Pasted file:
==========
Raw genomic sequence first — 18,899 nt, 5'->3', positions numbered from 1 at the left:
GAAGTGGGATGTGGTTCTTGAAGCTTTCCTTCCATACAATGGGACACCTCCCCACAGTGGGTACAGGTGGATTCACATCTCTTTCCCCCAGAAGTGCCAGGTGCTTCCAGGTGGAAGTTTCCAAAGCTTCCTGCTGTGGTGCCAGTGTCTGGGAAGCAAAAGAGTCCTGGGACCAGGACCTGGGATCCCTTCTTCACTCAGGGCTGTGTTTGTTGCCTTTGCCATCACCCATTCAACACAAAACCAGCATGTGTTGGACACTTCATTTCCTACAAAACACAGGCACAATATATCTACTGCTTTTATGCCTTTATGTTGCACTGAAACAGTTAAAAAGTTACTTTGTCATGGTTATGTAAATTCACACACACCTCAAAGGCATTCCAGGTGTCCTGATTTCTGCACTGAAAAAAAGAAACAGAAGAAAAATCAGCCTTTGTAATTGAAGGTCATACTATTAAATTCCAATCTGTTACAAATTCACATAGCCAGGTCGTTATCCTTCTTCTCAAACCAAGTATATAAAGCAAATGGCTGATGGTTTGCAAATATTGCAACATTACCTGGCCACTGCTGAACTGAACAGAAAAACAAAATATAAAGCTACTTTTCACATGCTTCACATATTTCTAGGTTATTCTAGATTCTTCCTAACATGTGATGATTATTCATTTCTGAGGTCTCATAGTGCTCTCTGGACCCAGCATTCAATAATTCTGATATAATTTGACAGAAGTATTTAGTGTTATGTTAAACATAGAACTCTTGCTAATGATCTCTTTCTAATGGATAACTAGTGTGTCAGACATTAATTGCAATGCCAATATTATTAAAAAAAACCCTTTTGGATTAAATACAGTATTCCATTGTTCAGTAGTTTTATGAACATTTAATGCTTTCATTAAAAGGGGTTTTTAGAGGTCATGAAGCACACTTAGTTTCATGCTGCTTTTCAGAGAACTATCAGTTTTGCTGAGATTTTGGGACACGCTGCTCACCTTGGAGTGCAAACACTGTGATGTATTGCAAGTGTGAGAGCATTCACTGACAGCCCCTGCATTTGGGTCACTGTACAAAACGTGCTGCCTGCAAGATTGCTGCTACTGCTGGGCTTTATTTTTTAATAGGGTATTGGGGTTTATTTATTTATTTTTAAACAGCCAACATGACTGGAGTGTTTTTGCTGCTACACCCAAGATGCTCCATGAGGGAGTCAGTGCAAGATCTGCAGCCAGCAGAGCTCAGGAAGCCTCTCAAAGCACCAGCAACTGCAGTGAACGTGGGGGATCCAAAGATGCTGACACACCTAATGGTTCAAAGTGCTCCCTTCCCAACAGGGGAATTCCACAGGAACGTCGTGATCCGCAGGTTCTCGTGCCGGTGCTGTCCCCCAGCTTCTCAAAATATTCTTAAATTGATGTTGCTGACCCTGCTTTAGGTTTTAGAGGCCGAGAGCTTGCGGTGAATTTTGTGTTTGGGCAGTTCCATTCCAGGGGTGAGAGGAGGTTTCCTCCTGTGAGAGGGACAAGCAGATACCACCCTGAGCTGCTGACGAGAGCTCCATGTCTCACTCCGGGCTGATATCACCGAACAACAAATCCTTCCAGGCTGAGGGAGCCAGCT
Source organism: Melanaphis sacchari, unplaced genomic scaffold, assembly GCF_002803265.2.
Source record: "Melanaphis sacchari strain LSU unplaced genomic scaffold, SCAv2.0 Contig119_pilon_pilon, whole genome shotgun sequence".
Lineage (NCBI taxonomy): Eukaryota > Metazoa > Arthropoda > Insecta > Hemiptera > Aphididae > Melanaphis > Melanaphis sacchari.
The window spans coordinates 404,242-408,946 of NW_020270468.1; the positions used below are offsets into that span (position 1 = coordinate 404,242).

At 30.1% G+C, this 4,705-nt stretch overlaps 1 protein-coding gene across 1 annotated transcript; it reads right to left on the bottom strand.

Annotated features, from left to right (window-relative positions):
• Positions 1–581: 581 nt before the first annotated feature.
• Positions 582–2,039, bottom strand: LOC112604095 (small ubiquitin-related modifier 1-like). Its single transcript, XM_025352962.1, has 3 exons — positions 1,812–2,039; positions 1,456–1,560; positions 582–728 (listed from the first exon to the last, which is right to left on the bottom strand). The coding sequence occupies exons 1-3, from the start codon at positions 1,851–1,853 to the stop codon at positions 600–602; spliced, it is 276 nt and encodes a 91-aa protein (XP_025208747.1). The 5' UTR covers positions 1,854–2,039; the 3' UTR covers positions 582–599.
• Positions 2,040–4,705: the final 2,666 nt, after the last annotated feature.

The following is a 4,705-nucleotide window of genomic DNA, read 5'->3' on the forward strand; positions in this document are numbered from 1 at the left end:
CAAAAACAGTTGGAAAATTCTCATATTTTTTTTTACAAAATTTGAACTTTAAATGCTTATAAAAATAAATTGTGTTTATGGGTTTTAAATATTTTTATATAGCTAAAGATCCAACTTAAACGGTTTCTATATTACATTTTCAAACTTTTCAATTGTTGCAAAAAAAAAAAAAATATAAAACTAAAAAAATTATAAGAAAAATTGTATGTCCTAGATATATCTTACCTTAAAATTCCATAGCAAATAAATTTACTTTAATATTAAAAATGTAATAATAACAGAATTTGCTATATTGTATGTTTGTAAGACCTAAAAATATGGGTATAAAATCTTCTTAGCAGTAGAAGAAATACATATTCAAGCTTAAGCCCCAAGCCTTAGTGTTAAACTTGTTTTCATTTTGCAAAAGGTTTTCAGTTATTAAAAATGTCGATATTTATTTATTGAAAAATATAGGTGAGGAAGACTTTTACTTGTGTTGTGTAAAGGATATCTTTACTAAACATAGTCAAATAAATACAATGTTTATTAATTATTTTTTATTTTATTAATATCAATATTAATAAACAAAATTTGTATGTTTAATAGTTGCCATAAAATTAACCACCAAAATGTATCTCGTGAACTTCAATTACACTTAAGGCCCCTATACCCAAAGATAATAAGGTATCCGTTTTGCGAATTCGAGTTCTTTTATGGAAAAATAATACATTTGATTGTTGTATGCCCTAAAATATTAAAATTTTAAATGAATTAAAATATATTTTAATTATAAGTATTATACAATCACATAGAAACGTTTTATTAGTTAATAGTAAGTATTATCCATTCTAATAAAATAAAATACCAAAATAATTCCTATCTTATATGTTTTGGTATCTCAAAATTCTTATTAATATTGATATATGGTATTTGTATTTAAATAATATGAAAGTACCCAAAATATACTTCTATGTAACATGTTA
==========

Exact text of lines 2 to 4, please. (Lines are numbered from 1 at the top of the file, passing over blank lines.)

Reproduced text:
GAAGTGGGATGTGGTTCTTGAAGCTTTCCTTCCATACAATGGGACACCTCCCCACAGTGGGTACAGGTGGATTCACATCTCTTTCCCCCAGAAGTGCCAGGTGCTTCCAGGTGGAAGTTTCCAAAGCTTCCTGCTGTGGTGCCAGTGTCTGGGAAGCAAAAGAGTCCTGGGACCAGGACCTGGGATCCCTTCTTCACTCAGGGCTGTGTTTGTTGCCTTTGCCATCACCCATTCAACACAAAACCAGCATGTGTTGGACACTTCATTTCCTACAAAACACAGGCACAATATATCTACTGCTTTTATGCCTTTATGTTGCACTGAAACAGTTAAAAAGTTACTTTGTCATGGTTATGTAAATTCACACACACCTCAAAGGCATTCCAGGTGTCCTGATTTCTGCACTGAAAAAAAGAAACAGAAGAAAAATCAGCCTTTGTAATTGAAGGTCATACTATTAAATTCCAATCTGTTACAAATTCACATAGCCAGGTCGTTATCCTTCTTCTCAAACCAAGTATATAAAGCAAATGGCTGATGGTTTGCAAATATTGCAACATTACCTGGCCACTGCTGAACTGAACAGAAAAACAAAATATAAAGCTACTTTTCACATGCTTCACATATTTCTAGGTTATTCTAGATTCTTCCTAACATGTGATGATTATTCATTTCTGAGGTCTCATAGTGCTCTCTGGACCCAGCATTCAATAATTCTGATATAATTTGACAGAAGTATTTAGTGTTATGTTAAACATAGAACTCTTGCTAATGATCTCTTTCTAATGGATAACTAGTGTGTCAGACATTAATTGCAATGCCAATATTATTAAAAAAAACCCTTTTGGATTAAATACAGTATTCCATTGTTCAGTAGTTTTATGAACATTTAATGCTTTCATTAAAAGGGGTTTTTAGAGGTCATGAAGCACACTTAGTTTCATGCTGCTTTTCAGAGAACTATCAGTTTTGCTGAGATTTTGGGACACGCTGCTCACCTTGGAGTGCAAACACTGTGATGTATTGCAAGTGTGAGAGCATTCACTGACAGCCCCTGCATTTGGGTCACTGTACAAAACGTGCTGCCTGCAAGATTGCTGCTACTGCTGGGCTTTATTTTTTAATAGGGTATTGGGGTTTATTTATTTATTTTTAAACAGCCAACATGACTGGAGTGTTTTTGCTGCTACACCCAAGATGCTCCATGAGGGAGTCAGTGCAAGATCTGCAGCCAGCAGAGCTCAGGAAGCCTCTCAAAGCACCAGCAACTGCAGTGAACGTGGGGGATCCAAAGATGCTGACACACCTAATGGTTCAAAGTGCTCCCTTCCCAACAGGGGAATTCCACAGGAACGTCGTGATCCGCAGGTTCTCGTGCCGGTGCTGTCCCCCAGCTTCTCAAAATATTCTTAAATTGATGTTGCTGACCCTGCTTTAGGTTTTAGAGGCCGAGAGCTTGCGGTGAATTTTGTGTTTGGGCAGTTCCATTCCAGGGGTGAGAGGAGGTTTCCTCCTGTGAGAGGGACAAGCAGATACCACCCTGAGCTGCTGACGAGAGCTCCATGTCTCACTCCGGGCTGATATCACCGAACAACAAATCCTTCCAGGCTGAGGGAGCCAGCT
Source organism: Melanaphis sacchari, unplaced genomic scaffold, assembly GCF_002803265.2.
Source record: "Melanaphis sacchari strain LSU unplaced genomic scaffold, SCAv2.0 Contig119_pilon_pilon, whole genome shotgun sequence".